Published: January 22, 2020
Nine years ago, the beginning of the Arab Spring raised hopes for better days in several Middle East and North African countries. The reality is much grimmer at the dawn of the new decade, however.
The continuation of the Libyan civil war adds to regional instability with no light at the end of the tunnel. A U.N.-recognized government under Prime Minister Fayez al-Sarraj fights against the so-called Libyan National Army led by General Khalifa Haftar.
Several international conferences – in Paris, Abu Dhabi and Palermo – sought to pave the way for peace in line with relevant U.N. resolutions with limited success.
A few days ago, the German-hosted Berlin conference on Libya gave another opportunity to world leaders to mediate and contribute to peace. Representatives from the five permanent members of the U.N. Security Council, from Algeria, Congo, Egypt, Italy, Turkey, the United Arab Emirates and also from the African Union, the European Union, the League of the Arab States and the U.N. travelled to the German capital to discuss a potential ceasefire with al-Sarraj and Haftar.
The Berlin conference took place almost immediately after a Moscow meeting where the two men had been invited to talk under the leadership of the Russian and Turkish governments.
The Berlin conference conclusions do not guarantee peace and stability in Libya but could establish a basis for a termination of all military movements and a ceasefire. An arms embargo, a return to the political process, reform of the security sector, economic and financial reform and respect for humanitarian laws were the main pillars of the agreement.
It is important to mention that al-Sarraj and Haftar agreed to nominate their representatives for the military 5+5 committee proposed by the U.N. Support Mission to Libya and declared they would refrain from further military deployments.
China expressed some optimism for a new beginning to address the Libyan crisis after the Berlin Conference. As a matter of principle, China respects the sovereignty, independence and territorial integrity of other countries and supports political solutions under the U.N. aegis. It will thus continue to work with the international community to positively contribute to restoring peace, stability and development in Libya.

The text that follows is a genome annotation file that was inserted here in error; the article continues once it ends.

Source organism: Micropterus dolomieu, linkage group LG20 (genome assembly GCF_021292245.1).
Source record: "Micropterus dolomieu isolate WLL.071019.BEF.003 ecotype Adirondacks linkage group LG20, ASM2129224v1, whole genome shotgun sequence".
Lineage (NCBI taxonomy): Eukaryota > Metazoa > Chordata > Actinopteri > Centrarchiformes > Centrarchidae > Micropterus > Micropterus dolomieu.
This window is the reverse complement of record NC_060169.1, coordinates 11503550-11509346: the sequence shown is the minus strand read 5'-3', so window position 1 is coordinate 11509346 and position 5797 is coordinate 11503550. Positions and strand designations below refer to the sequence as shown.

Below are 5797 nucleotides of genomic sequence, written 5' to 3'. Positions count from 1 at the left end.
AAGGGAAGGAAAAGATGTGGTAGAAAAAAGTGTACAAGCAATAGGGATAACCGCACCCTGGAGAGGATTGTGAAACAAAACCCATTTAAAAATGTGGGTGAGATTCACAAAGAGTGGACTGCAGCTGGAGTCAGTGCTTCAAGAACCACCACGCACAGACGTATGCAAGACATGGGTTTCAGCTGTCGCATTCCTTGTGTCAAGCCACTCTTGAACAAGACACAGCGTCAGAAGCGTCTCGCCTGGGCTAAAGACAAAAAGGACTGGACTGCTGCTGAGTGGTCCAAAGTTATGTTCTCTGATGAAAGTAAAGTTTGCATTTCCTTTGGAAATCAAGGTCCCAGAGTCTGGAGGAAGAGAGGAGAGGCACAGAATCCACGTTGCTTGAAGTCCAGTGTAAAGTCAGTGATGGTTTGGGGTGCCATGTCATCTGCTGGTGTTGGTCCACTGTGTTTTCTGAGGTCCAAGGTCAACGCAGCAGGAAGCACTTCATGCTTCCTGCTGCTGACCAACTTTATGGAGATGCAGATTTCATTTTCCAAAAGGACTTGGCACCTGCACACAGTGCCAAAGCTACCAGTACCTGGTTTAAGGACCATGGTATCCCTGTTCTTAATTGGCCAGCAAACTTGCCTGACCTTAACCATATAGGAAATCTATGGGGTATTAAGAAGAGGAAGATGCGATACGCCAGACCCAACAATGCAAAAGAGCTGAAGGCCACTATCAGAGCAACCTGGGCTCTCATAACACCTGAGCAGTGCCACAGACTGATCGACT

German Chancellor Angela Merkel deserves credit for undertaking a promising diplomatic initiative in difficult times. She has endeavored for many years to score a foreign policy success perhaps missing from her impressive political record.
Germany's participation in the Minsk accords and its support for the Syrian constitutional committee are not being ignored, but a potential management of the Libyan crisis will be an unprecedented step.
The question is whether al-Sarraj and Haftar will make the required mutual compromises. In the German capital, they even avoided to talk face-to-face. Although the political process should be Libyan-led and owned, the decision of participants in Berlin to create an international follow-up committee to hold regular meetings gives a hope that the process can be facilitated.
The problem in the case of the Libyan quagmire is that a proxy-war is unfolding. Turkey, for example, did recently sign a memorandum of understanding with the U.N.-recognized government of Libya on military and security cooperation.
President Tayyip Erdogan has already sent troops to the country to fight against the Libyan National Army. In contrast, Egypt and the United Arab Emirates are backing Haftar because al Sarraj's consolidation of power damages their interests. Meanwhile, Qatar, that had been diplomatically isolated by Egypt, the United Arab Emirates and other Arab countries in 2017, also supports the prime minister.
Amid chaos, uncontrolled militias and terrorist organizations might gain ground to add further perplexities to the situation. Moreover, a power struggle between the U.S. and Russia is being played out. Whereas the former does not seem interested in brokering a deal, it is concerned about the fast-developing presence of the latter.
The Mediterranean is becoming a region of tensions, where several conflicts erupt and great power rivalries prevail. Several scholars are pondering whether Libya could turn out to be the next Syria. The Berlin Conference – despite the lack of efficient enforcement mechanisms – seems the only available solution to mitigate the consequences of another drama.
George N. Tzogopoulos is a columnist with China.org.cn. For more information please visit:
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